Inclusion of Lyrica in Workers' Compensation Medicare Set-Aside Arrangements


Lyrica (pregabalin) is an analog of the neurotransmitter gamma-aminobutryic acid, or GABA. Within the brain and nervous system, GABA plays an important role in behavior, cognition and the body’s response to stressful situations. A deficiency in naturally-occurring levels of GABA has been linked to conditions such as schizophrenia, depression, anxiety and various sleep disorders.  While Lyrica is structurally similar to GABA, it does not exert its pharmacological action through GABA’s neural system. The exact mechanism of action for Lyrica is not known, although it is believed to decrease the release of certain central nervous system (CNS) neurotransmitters by binding to calcium channels within the CNS.

Lyrica was approved in the United States in 2004 and upon approval, it was listed as a schedule V controlled substance. Schedule V controlled substances have a low potential for abuse. For example, codeine-containing cough syrup is often classified as schedule V. Despite its schedule V designation, there are increasing reports of Lyrica being used in combination with heroin and other opioids to enhance the euphoric effects of these drugs. A recent population study in the Annals of Internal Medicine found an increased risk of opioid-related death in patients who are prescribed both Lyrica and opioids.  The risk of opioid-related death was found to increase with higher doses of Lyrica.[1]

Many of the side effects observed with Lyrica are attributable to its effect on the CNS. The most commonly reported adverse events associated with Lyrica are dizziness and sleepiness. Other common side effects include dry mouth, swelling of the hands and feet, blurred vision, weight gain and difficulty concentrating. Those with decreased kidney function have an increased risk of adverse events. Therefore, reduced dosages are recommended in this population.

Lyrica is FDA approved to treat neuropathic pain associated with diabetic peripheral neuropathy, spinal cord injury and post-herpetic neuralgia; fibromyalgia; and as adjunctive therapy for partial onset seizures. However, it is widely utilized for various off-label indications such as chronic pain and anxiety disorder. In fact, Lyrica is approved in Europe to treat generalized anxiety disorder. Use of Lyrica to treat back pain, radiculopathy and neuropathic pain not described above, represents an off-label use that should not be covered by Medicare.

In the past, the Workers’ Compensation Review Contractor (WCRC) excluded Lyrica from Workers’ Compensation Medicare Set-Aside Arrangements (WCMSAs), when the medication was prescribed for pain or radiculopathy; however, recently the WCRC has started to include Lyrica in certain situations, citing the WCMSA Reference Guide, Section, which states, “FDA approved drugs used for indications other than what is indicated on the official label may be covered under Medicare if the carrier determines the use to be medically accepted, taking into consideration the major drug compendia, authoritative medical literature and/or accepted standards of medical practice.” A brief review of the medical literature, including a March 2017 study published in the New England Journal of Medicine, reveals questionable efficacy for Lyrica when used in the treatment of acute and chronic sciatica. This randomized clinical trial involved a total of 209 patients, who were randomized to one of two groups. One group received pregabalin at a starting dose of 150mg/day (titrated up to a maximum of 600mg/day) and the other group received placebo. The primary study endpoint was leg-pain intensity score (0-10) measured at 8 weeks and 52 weeks. Secondary study endpoints included extent of disability, back pain intensity and quality of life measures taken periodically over the course of one year. The researchers concluded that Lyrica did not statistically reduce the intensity of leg pain associated with sciatica, and did not produce statistically significant improvement in other endpoints.[2]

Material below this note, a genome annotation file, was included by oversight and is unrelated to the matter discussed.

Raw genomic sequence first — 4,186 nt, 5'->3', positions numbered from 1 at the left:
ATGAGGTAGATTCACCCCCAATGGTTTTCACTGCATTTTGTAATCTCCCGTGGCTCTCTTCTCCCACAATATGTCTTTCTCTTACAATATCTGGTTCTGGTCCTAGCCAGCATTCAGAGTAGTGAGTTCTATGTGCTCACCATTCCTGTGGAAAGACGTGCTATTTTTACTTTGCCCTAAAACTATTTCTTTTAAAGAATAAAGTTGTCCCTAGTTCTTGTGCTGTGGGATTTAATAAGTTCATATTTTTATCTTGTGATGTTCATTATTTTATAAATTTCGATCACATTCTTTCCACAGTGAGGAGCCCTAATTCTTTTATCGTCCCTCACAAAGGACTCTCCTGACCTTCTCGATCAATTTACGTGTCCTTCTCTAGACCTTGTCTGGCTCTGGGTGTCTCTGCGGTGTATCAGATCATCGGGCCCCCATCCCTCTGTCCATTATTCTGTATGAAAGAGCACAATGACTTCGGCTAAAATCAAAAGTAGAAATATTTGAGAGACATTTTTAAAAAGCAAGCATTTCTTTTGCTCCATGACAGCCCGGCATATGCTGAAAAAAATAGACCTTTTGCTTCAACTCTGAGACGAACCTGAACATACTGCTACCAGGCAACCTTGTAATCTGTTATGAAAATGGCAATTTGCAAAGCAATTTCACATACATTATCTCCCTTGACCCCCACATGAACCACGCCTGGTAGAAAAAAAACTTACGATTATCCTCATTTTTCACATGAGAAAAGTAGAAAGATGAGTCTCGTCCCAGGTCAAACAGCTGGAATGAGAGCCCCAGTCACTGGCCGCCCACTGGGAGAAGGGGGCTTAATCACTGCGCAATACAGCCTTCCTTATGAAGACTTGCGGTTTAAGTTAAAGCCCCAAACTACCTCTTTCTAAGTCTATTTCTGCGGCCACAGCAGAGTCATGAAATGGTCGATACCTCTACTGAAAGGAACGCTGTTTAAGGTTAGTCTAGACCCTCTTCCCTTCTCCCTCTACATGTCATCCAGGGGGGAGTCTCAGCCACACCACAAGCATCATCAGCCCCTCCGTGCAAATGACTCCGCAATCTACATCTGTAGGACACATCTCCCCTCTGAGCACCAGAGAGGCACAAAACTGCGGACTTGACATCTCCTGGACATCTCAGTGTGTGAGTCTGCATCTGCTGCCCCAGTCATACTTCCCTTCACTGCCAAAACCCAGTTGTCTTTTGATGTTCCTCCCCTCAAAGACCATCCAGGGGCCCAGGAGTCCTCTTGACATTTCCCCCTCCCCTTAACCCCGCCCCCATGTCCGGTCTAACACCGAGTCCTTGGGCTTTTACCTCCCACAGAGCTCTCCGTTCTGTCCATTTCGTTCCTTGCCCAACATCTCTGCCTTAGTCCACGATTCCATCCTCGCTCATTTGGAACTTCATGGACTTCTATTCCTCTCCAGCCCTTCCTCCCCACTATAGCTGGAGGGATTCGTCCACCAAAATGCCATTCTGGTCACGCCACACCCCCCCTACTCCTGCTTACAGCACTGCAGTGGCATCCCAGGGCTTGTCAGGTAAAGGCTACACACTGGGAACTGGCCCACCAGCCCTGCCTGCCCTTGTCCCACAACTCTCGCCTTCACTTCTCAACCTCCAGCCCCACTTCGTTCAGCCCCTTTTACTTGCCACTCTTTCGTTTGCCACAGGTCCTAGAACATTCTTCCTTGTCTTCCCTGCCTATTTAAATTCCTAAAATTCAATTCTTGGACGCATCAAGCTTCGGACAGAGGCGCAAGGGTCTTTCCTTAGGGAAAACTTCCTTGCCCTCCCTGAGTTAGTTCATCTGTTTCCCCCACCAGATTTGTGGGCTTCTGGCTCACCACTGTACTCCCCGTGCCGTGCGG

Researchers in Canada published the results of a meta-analysis last year, finding little evidence that Lyrica is effective in treating chronic low back pain. The researchers also concluded that the use of Lyrica poses a significant risk of adverse events. A systematic review of the literature found very few randomized controlled trials that have assessed the benefit of using Lyrica for the treatment of chronic low back pain. In the trials that were conducted, the researchers found that Lyrica was minimally effective compared to placebo and inferior compared to other analgesics. Additionally, the research showed an increase in adverse events such as dizziness, fatigue, visual disturbances and diminished mental activity.[3]

Given that the FDA indications and non-FDA approved uses have not changed in the major drug compendia and the literature appears to indicate a general lack of efficacy, it is surmised the WCRC is relying on the accepted standards of medical practice exclusion to include Lyrica in WCMSAs. In consideration of the current landscape, prior to approving payment for Lyrica, a primary payer may want to consider the potential implications of covering this medication under a claim.

[1] Gomes T, Greaves S, van der Brink W, Antoniou T, Mamdani MM. Pregabalin and the risk for opioid-related death: a nested case-control study. [published online August 21, 2018]. Ann Intern Med. doi:10.7326/M18-1136).

[2] Mathieson, S. et al. NEJM 2017; 376:1111-1120.

[3] Shanthanna H, Gilron I, Rajarathinam M, AlAmri R, Kamath S, Thabane L, et al. (2017) Benefits and safety of gabapentinoids in chronic low back pain: A systematic review and meta-analysis of randomized controlled trials. PLoS Med 14(8): e1002369.


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